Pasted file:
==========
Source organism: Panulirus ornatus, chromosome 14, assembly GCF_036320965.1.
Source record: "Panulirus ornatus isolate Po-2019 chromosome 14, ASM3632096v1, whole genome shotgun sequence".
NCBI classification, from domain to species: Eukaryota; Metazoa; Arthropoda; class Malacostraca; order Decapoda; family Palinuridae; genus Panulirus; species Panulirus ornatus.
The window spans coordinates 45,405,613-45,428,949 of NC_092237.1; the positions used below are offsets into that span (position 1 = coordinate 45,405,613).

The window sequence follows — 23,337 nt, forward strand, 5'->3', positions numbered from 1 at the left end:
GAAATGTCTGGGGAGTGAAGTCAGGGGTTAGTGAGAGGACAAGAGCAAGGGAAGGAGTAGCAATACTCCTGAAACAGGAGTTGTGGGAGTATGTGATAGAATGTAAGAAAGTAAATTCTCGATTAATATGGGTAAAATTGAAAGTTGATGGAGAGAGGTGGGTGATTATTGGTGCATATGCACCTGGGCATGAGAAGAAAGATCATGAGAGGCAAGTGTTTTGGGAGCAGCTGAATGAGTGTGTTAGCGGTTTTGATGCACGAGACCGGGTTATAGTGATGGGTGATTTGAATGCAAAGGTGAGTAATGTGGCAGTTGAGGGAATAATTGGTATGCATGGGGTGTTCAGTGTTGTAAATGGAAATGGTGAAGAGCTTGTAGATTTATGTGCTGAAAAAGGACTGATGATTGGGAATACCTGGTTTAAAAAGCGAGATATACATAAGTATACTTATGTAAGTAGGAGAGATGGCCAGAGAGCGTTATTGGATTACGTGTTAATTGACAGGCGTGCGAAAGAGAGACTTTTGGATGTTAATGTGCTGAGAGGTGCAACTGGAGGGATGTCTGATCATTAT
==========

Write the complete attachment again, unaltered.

Source organism: Panulirus ornatus, chromosome 14, assembly GCF_036320965.1.
Source record: "Panulirus ornatus isolate Po-2019 chromosome 14, ASM3632096v1, whole genome shotgun sequence".
NCBI classification, from domain to species: Eukaryota; Metazoa; Arthropoda; class Malacostraca; order Decapoda; family Palinuridae; genus Panulirus; species Panulirus ornatus.
The window spans coordinates 45,405,613-45,428,949 of NC_092237.1; the positions used below are offsets into that span (position 1 = coordinate 45,405,613).

The window sequence follows — 23,337 nt, forward strand, 5'->3', positions numbered from 1 at the left end:
GAAATGTCTGGGGAGTGAAGTCAGGGGTTAGTGAGAGGACAAGAGCAAGGGAAGGAGTAGCAATACTCCTGAAACAGGAGTTGTGGGAGTATGTGATAGAATGTAAGAAAGTAAATTCTCGATTAATATGGGTAAAATTGAAAGTTGATGGAGAGAGGTGGGTGATTATTGGTGCATATGCACCTGGGCATGAGAAGAAAGATCATGAGAGGCAAGTGTTTTGGGAGCAGCTGAATGAGTGTGTTAGCGGTTTTGATGCACGAGACCGGGTTATAGTGATGGGTGATTTGAATGCAAAGGTGAGTAATGTGGCAGTTGAGGGAATAATTGGTATGCATGGGGTGTTCAGTGTTGTAAATGGAAATGGTGAAGAGCTTGTAGATTTATGTGCTGAAAAAGGACTGATGATTGGGAATACCTGGTTTAAAAAGCGAGATATACATAAGTATACTTATGTAAGTAGGAGAGATGGCCAGAGAGCGTTATTGGATTACGTGTTAATTGACAGGCGTGCGAAAGAGAGACTTTTGGATGTTAATGTGCTGAGAGGTGCAACTGGAGGGATGTCTGATCATTAT